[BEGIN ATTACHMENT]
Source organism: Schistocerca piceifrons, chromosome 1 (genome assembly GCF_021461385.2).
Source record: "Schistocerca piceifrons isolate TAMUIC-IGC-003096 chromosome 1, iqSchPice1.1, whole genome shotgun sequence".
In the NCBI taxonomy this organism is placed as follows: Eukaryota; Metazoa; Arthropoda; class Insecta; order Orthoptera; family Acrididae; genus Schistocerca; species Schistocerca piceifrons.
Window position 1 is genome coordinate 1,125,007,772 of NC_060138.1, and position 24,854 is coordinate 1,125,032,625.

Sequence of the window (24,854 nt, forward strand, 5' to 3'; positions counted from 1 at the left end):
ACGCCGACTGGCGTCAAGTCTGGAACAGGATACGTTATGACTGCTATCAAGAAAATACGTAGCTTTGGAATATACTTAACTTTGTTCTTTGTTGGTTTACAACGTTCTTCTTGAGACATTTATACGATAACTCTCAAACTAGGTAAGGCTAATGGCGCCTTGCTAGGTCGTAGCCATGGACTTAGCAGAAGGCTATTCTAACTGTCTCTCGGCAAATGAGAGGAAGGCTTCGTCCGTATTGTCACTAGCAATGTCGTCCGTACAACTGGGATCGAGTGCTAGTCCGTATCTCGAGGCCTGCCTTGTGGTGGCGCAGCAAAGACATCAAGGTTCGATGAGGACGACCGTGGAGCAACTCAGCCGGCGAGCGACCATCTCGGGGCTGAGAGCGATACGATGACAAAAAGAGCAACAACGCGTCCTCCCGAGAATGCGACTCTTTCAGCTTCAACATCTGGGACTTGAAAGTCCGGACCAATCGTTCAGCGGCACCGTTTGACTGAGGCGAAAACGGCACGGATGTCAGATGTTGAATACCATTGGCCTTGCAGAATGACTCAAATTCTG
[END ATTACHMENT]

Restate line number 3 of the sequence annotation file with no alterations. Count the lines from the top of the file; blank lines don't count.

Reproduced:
In the NCBI taxonomy this organism is placed as follows: Eukaryota; Metazoa; Arthropoda; class Insecta; order Orthoptera; family Acrididae; genus Schistocerca; species Schistocerca piceifrons.